I am not sure the bilingual person who was sent to me was part of Air Canada's staff, but I am inclined to believe so since that individual was standing behind the Air Canada counter. In that kind of situation, Air Canada could probably have assigned that bilingual person to both counter service and checking boarding passes. I could not tell you why that was not done. Without closely examining matter, I would say that bilingual capacity was there.
    I do not understand why, in 2017, unilingual employees are assigned to services that should be bilingual. Earlier I spoke with Mr. Généreux. I think the time has come to slap Air Canada on the wrist.
    Pardon me, sir, but is institutional bilingualism sustainable in a context in which there are 45 million passengers?
    Service is provided in both official languages in many instances, such as boarding announcements and those kinds of things. It can be done. Are there a lot of breaches? Yes.
    Should we give up because it is too difficult? The answer is no. I am sure that, if Air Canada were a crown corporation managed by the government and required under the act to provide services in both official languages, the federal government would take measures to ensure it did so.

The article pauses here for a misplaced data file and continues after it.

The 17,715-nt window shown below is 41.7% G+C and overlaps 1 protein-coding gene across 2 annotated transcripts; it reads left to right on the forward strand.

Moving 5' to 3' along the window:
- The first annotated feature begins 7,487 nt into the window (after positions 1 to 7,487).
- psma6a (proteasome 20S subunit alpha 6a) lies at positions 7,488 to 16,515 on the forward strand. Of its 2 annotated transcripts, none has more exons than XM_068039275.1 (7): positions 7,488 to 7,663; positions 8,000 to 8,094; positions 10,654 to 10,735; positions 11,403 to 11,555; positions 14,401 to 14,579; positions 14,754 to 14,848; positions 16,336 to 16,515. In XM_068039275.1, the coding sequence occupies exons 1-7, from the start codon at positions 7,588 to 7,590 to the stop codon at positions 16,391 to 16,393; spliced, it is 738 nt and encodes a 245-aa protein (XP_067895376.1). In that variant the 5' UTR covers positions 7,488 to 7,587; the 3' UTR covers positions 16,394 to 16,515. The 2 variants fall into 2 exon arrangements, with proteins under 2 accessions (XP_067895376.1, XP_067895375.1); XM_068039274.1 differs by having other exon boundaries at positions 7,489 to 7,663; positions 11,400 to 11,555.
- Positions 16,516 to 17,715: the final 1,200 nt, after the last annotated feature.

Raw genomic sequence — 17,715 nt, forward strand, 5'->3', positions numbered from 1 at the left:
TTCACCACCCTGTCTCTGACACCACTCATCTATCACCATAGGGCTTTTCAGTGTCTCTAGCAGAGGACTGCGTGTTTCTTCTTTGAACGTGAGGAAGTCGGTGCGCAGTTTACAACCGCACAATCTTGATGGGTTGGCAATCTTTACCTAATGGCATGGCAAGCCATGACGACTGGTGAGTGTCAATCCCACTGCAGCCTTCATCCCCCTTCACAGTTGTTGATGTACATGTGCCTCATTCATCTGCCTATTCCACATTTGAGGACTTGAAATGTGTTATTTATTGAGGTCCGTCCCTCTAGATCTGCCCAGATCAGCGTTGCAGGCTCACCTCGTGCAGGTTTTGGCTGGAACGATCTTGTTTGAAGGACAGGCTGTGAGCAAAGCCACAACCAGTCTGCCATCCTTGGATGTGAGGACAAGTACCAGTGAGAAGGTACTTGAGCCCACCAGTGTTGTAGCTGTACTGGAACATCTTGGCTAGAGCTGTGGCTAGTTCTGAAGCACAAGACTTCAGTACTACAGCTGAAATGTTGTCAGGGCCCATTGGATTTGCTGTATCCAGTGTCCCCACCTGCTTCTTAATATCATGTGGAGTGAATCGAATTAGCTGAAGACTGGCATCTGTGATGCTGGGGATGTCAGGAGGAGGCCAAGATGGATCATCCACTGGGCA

You do not think there is a technical problem, do you?
    I do not think so.
    Thank you.
    Thank you very much.
    Now we will move on to the next speaker.
    Mr. Arseneault, go ahead, please.
    Mr. Thibodeau, thank you for being here once again. You agreed to come and see us at the last minute.
    I would like to add to what my colleague Mr. Clarke said before asking his questions. I congratulate you for being so determined and for helping to shape the law with such limited resources. You may initially have had the help of lawyers to guide you, but then you became an expert in the matter, even more so than the lawyers.
    At first, I did not even know where the Federal Court was.
    I am a lawyer by profession and I admit I am impressed.
    I do not know where the Federal Court is either.
    Some hon. members: Oh, oh!